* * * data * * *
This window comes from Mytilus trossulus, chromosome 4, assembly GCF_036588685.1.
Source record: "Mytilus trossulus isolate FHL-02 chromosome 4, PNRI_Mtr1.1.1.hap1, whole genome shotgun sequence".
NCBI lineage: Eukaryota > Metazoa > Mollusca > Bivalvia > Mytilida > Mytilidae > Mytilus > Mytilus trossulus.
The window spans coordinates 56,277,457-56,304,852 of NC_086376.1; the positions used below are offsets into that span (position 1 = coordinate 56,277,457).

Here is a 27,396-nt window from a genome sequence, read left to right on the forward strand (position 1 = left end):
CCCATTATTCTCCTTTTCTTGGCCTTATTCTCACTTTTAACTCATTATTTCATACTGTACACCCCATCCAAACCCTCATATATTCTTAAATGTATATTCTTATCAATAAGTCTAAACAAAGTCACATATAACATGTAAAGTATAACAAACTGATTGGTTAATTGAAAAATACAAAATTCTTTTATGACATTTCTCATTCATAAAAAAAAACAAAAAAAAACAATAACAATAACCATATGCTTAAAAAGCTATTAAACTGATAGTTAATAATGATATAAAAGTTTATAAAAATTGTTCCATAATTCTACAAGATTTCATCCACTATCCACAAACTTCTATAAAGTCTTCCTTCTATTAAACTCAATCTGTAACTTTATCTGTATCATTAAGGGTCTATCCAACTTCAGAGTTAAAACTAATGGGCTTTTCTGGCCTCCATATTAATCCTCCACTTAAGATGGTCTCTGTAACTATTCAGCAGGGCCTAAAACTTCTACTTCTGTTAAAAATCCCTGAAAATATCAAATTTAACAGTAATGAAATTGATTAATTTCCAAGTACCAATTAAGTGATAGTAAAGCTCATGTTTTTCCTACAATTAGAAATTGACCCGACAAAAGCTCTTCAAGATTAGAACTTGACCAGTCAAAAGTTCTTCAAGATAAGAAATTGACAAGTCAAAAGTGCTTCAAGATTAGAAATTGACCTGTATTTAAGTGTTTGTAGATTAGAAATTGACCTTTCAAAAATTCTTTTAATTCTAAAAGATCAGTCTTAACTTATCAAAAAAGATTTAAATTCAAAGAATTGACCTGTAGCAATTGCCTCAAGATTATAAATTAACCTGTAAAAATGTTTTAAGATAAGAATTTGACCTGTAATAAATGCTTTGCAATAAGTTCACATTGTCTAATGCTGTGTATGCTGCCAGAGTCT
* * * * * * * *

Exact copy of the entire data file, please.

This window comes from Mytilus trossulus, chromosome 4, assembly GCF_036588685.1.
Source record: "Mytilus trossulus isolate FHL-02 chromosome 4, PNRI_Mtr1.1.1.hap1, whole genome shotgun sequence".
NCBI lineage: Eukaryota > Metazoa > Mollusca > Bivalvia > Mytilida > Mytilidae > Mytilus > Mytilus trossulus.
The window spans coordinates 56,277,457-56,304,852 of NC_086376.1; the positions used below are offsets into that span (position 1 = coordinate 56,277,457).

Here is a 27,396-nt window from a genome sequence, read left to right on the forward strand (position 1 = left end):
CCCATTATTCTCCTTTTCTTGGCCTTATTCTCACTTTTAACTCATTATTTCATACTGTACACCCCATCCAAACCCTCATATATTCTTAAATGTATATTCTTATCAATAAGTCTAAACAAAGTCACATATAACATGTAAAGTATAACAAACTGATTGGTTAATTGAAAAATACAAAATTCTTTTATGACATTTCTCATTCATAAAAAAAAACAAAAAAAAACAATAACAATAACCATATGCTTAAAAAGCTATTAAACTGATAGTTAATAATGATATAAAAGTTTATAAAAATTGTTCCATAATTCTACAAGATTTCATCCACTATCCACAAACTTCTATAAAGTCTTCCTTCTATTAAACTCAATCTGTAACTTTATCTGTATCATTAAGGGTCTATCCAACTTCAGAGTTAAAACTAATGGGCTTTTCTGGCCTCCATATTAATCCTCCACTTAAGATGGTCTCTGTAACTATTCAGCAGGGCCTAAAACTTCTACTTCTGTTAAAAATCCCTGAAAATATCAAATTTAACAGTAATGAAATTGATTAATTTCCAAGTACCAATTAAGTGATAGTAAAGCTCATGTTTTTCCTACAATTAGAAATTGACCCGACAAAAGCTCTTCAAGATTAGAACTTGACCAGTCAAAAGTTCTTCAAGATAAGAAATTGACAAGTCAAAAGTGCTTCAAGATTAGAAATTGACCTGTATTTAAGTGTTTGTAGATTAGAAATTGACCTTTCAAAAATTCTTTTAATTCTAAAAGATCAGTCTTAACTTATCAAAAAAGATTTAAATTCAAAGAATTGACCTGTAGCAATTGCCTCAAGATTATAAATTAACCTGTAAAAATGTTTTAAGATAAGAATTTGACCTGTAATAAATGCTTTGCAATAAGTTCACATTGTCTAATGCTGTGTATGCTGCCAGAGTCT